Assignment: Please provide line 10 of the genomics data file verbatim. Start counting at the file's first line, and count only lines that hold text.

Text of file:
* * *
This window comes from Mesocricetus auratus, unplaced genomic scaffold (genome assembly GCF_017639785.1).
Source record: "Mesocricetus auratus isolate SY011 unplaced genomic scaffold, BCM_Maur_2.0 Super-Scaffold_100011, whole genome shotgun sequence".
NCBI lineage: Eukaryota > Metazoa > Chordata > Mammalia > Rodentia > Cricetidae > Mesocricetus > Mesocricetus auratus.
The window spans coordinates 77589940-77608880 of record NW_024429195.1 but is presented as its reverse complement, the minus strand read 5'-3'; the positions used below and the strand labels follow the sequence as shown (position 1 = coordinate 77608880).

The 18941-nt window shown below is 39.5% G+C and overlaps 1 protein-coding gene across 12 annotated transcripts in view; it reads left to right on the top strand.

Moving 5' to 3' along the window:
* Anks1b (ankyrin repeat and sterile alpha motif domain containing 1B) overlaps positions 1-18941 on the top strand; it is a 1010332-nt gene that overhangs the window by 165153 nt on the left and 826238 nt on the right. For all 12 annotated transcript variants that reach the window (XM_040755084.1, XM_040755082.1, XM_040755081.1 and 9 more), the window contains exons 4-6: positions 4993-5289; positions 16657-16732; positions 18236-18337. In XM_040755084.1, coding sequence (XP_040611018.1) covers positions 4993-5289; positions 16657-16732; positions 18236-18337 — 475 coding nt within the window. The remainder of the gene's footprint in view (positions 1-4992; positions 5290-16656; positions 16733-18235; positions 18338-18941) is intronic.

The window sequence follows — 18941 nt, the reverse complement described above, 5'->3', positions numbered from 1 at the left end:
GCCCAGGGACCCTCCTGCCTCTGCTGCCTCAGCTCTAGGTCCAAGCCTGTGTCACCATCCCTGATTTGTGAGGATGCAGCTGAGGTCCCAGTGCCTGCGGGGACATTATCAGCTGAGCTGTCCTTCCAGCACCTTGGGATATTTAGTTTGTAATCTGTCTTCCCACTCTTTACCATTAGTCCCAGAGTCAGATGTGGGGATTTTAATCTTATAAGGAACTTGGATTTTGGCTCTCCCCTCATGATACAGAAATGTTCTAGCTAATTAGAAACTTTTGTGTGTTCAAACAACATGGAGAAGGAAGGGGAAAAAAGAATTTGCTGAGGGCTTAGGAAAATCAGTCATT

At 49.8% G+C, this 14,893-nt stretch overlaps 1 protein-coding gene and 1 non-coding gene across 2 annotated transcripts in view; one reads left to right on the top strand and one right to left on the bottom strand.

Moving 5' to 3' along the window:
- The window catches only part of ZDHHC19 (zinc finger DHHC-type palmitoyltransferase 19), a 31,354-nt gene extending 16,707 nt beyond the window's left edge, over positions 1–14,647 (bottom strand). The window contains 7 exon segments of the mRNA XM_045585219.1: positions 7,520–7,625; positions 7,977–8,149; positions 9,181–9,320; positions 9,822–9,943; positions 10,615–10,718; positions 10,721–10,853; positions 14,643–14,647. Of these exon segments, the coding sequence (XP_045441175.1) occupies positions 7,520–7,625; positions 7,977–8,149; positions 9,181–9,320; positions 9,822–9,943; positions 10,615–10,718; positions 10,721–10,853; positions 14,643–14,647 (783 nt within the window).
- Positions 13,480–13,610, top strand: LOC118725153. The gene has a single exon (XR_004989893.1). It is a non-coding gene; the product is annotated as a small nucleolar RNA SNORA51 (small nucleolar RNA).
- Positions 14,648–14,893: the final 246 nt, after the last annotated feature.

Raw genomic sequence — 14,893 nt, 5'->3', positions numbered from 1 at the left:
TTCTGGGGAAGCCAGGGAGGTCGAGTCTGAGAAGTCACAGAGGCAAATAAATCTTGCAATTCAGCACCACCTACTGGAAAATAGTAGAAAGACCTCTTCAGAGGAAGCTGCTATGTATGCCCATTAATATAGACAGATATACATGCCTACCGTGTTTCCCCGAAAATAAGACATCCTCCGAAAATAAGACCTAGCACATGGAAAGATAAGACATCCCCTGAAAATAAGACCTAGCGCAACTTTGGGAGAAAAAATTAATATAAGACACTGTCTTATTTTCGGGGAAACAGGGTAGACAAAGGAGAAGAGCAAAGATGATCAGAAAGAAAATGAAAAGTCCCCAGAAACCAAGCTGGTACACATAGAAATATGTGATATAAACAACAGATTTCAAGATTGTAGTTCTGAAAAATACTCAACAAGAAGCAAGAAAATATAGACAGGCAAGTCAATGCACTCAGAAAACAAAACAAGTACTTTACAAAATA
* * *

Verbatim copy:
At 49.8% G+C, this 14,893-nt stretch overlaps 1 protein-coding gene and 1 non-coding gene across 2 annotated transcripts in view; one reads left to right on the top strand and one right to left on the bottom strand.